31 May Experts to financial markets-ignore climate change at your peril!
According to a Reuters report on May 28 2015, financial markets have not yet grasped the urgent need to invest in initiatives to protect the public and businesses from climate change, particularly in the face of mounting evidence that the impacts will be more severe the longer we take to act collectively.
Green Climate Fund (GCF) Director Samy Ben-Jaafar stated that the lack of penalty for not protecting assets and supply chains from natural disasters and other risks related to climate change was the major driver for many companies failing to act. He went further and added that central Banks and credit agencies have also not woken up to the need for commercial banks and corporations to test their climate change exposure.
In April 2015 Standard and Poor’s Rating Services stated that more frequent and severe climatic events would precipitate the increased disclosure of company exposure to natural disasters, and that such disclosures would be increasingly relevant to their credit rating. Since 2005, less than 1% of company credit rating downgrades were predominantly due to tropical storms, floods or other natural disasters. As the energy and consumer products sectors were most at risk of climate change however, such downgrades could become increasingly common.
The Bank of England will submit a report to the British Government in July this year on climate adaptation challenges that are faced by the insurance sector. The stability of the wider financial sector (including central banks) could also be at risk, it said in a recent discussion paper. According to GCF Director Ben-Jaafar, companies that do act to protect themselves from climate change aren’t being rewarded. He urged the Bank for International Settlements (which has 60 central banks as members and is based in Basel Swizerland) to change the rules so those central banks would require financial institutions to assess their climate change exposure.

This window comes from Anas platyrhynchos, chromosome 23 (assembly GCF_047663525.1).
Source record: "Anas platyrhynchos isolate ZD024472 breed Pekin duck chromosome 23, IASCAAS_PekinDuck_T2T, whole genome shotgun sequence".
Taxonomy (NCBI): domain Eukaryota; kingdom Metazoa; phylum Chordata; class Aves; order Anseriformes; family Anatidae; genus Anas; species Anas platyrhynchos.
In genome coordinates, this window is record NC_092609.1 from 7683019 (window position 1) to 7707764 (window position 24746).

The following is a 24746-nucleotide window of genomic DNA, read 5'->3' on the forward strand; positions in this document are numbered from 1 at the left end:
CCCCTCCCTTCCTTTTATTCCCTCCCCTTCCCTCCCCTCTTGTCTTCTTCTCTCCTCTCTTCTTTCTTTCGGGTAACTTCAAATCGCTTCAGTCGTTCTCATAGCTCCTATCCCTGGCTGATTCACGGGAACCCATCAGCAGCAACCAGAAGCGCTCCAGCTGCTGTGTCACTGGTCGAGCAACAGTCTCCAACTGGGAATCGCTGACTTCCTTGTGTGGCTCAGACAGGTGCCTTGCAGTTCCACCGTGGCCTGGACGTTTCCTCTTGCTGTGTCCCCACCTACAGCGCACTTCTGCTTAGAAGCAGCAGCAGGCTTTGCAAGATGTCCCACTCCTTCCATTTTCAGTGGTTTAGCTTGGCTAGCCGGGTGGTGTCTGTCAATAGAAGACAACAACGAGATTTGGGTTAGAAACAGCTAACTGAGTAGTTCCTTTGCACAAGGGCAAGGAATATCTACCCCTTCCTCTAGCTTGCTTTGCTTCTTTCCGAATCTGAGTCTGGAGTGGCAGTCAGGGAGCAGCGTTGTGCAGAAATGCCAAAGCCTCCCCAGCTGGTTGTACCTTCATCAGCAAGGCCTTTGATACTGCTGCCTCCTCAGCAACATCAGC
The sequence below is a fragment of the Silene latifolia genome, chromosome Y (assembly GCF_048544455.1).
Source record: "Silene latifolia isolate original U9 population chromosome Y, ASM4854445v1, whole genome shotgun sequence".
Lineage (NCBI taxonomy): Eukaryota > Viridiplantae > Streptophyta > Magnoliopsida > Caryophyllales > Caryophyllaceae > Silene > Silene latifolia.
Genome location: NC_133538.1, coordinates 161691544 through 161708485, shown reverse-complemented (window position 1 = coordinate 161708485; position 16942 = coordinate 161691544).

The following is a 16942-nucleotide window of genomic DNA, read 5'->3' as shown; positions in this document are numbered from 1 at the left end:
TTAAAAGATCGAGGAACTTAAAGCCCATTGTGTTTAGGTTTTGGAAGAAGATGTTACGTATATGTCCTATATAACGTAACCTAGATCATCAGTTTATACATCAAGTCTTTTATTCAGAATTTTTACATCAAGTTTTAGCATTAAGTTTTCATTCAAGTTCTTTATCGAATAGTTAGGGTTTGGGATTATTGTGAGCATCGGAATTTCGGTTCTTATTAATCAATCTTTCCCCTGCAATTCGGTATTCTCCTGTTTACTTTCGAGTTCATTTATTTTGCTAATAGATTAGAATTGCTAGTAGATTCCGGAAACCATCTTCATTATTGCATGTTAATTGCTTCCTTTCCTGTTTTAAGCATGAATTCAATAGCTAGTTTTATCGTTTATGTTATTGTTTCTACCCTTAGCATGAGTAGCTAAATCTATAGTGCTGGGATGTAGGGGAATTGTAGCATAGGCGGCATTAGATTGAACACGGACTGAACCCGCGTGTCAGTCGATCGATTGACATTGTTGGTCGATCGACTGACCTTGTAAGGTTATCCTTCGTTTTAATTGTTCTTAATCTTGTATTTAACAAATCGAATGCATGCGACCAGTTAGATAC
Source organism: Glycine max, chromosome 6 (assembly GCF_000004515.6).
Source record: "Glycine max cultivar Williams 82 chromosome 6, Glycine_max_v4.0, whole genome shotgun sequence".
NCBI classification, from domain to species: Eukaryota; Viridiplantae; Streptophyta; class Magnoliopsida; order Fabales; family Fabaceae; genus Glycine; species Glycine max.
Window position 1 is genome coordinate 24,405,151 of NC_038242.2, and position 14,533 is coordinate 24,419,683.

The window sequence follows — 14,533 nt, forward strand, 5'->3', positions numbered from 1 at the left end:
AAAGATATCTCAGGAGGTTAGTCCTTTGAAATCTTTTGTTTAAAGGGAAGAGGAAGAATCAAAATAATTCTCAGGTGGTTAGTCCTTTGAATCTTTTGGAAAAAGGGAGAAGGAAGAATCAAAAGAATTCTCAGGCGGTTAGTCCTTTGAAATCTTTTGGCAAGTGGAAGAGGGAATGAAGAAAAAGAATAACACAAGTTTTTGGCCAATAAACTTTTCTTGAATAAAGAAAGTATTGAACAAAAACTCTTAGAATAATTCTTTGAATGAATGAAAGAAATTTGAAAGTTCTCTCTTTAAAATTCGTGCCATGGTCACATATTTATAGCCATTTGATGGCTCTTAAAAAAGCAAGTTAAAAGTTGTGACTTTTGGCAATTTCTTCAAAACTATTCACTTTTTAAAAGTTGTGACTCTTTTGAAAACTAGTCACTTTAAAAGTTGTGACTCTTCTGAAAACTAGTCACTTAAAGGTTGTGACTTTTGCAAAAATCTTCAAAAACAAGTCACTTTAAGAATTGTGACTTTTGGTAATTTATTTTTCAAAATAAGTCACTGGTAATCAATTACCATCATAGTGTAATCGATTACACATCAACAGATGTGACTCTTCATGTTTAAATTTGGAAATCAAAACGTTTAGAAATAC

According to Mark Redwood, a climate adaptation specialist with the International Development Research Centre, both Government and non-Government Organisations working in the adaptation space can’t communicate it in a way that gets the attention of the private sector. He stated that in a business setting, people’s eyes tend to glaze over unless you frame it in terms of business continuity and protecting supply chains-which resonates far better.
Multinational food manufacturers and retailers are increasingly becoming aware of the threat that global warming poses to commodities such as coffee and cereals, and are therefore beginning to take measures to increase the certainty of their procurement worldwide. Redwood insisted that adaptation planners need to focus on water and agriculture as these are absolutely fundamental to the economies of many developing countries.
A report by the research and advisory group Climate Policy Initiative suggests that adaptation has received only a small fraction of global climate finance over the past few years (7% in 2013) due in part to the difficulty in measuring results and the presence of very few projects that are appealing to financiers. The GCF has stated a goal of spending 50% of its resources on adaptation projects in an effort to redress this imbalance.
While many of my recent blogs highlight that a growing number of companies are already moving on climate change rather than waiting for Governments to implement climate change policies, I agree that financiers should insist that companies who want their backing should assess their climate change risks, and do so in a robust and transparent manner. It stands to reason that finance providers need to see long term security particularly in respect to continuity and supply chain security, and if these aspects have any climate change risk at all, they should be appropriately assessed and disclosed as part of due diligence.